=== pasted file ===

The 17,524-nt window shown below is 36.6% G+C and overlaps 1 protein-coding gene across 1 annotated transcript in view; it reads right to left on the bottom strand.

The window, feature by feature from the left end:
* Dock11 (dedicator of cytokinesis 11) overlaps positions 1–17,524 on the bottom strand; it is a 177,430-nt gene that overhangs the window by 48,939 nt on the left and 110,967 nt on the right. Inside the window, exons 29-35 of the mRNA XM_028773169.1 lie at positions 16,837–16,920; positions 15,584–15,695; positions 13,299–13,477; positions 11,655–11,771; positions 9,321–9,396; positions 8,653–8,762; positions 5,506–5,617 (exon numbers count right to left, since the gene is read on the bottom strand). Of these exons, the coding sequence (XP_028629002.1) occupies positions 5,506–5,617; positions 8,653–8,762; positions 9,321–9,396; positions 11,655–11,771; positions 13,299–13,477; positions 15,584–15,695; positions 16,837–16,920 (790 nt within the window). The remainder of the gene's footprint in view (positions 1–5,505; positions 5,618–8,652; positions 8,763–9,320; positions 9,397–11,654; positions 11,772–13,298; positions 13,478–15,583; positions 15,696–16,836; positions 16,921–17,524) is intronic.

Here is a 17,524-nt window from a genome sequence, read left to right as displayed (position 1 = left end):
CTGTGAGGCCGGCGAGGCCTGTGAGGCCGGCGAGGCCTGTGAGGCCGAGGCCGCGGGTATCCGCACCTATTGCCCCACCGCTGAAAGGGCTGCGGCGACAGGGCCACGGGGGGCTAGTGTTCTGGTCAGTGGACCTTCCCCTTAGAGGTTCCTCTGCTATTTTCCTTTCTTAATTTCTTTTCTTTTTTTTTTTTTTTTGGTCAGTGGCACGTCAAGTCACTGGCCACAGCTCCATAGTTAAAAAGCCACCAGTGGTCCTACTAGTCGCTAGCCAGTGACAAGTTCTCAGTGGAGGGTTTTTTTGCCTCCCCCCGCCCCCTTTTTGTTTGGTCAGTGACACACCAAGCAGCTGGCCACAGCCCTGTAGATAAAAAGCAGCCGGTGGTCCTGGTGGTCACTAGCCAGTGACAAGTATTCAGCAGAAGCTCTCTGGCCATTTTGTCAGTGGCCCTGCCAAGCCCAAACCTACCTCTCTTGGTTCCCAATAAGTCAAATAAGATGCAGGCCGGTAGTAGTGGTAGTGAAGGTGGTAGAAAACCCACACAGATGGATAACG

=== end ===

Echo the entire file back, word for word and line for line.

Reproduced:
The 17,524-nt window shown below is 36.6% G+C and overlaps 1 protein-coding gene across 1 annotated transcript in view; it reads right to left on the bottom strand.

The window, feature by feature from the left end:
* Dock11 (dedicator of cytokinesis 11) overlaps positions 1–17,524 on the bottom strand; it is a 177,430-nt gene that overhangs the window by 48,939 nt on the left and 110,967 nt on the right. Inside the window, exons 29-35 of the mRNA XM_028773169.1 lie at positions 16,837–16,920; positions 15,584–15,695; positions 13,299–13,477; positions 11,655–11,771; positions 9,321–9,396; positions 8,653–8,762; positions 5,506–5,617 (exon numbers count right to left, since the gene is read on the bottom strand). Of these exons, the coding sequence (XP_028629002.1) occupies positions 5,506–5,617; positions 8,653–8,762; positions 9,321–9,396; positions 11,655–11,771; positions 13,299–13,477; positions 15,584–15,695; positions 16,837–16,920 (790 nt within the window). The remainder of the gene's footprint in view (positions 1–5,505; positions 5,618–8,652; positions 8,763–9,320; positions 9,397–11,654; positions 11,772–13,298; positions 13,478–15,583; positions 15,696–16,836; positions 16,921–17,524) is intronic.

Here is a 17,524-nt window from a genome sequence, read left to right as displayed (position 1 = left end):
CTGTGAGGCCGGCGAGGCCTGTGAGGCCGGCGAGGCCTGTGAGGCCGAGGCCGCGGGTATCCGCACCTATTGCCCCACCGCTGAAAGGGCTGCGGCGACAGGGCCACGGGGGGCTAGTGTTCTGGTCAGTGGACCTTCCCCTTAGAGGTTCCTCTGCTATTTTCCTTTCTTAATTTCTTTTCTTTTTTTTTTTTTTTTGGTCAGTGGCACGTCAAGTCACTGGCCACAGCTCCATAGTTAAAAAGCCACCAGTGGTCCTACTAGTCGCTAGCCAGTGACAAGTTCTCAGTGGAGGGTTTTTTTGCCTCCCCCCGCCCCCTTTTTGTTTGGTCAGTGACACACCAAGCAGCTGGCCACAGCCCTGTAGATAAAAAGCAGCCGGTGGTCCTGGTGGTCACTAGCCAGTGACAAGTATTCAGCAGAAGCTCTCTGGCCATTTTGTCAGTGGCCCTGCCAAGCCCAAACCTACCTCTCTTGGTTCCCAATAAGTCAAATAAGATGCAGGCCGGTAGTAGTGGTAGTGAAGGTGGTAGAAAACCCACACAGATGGATAACG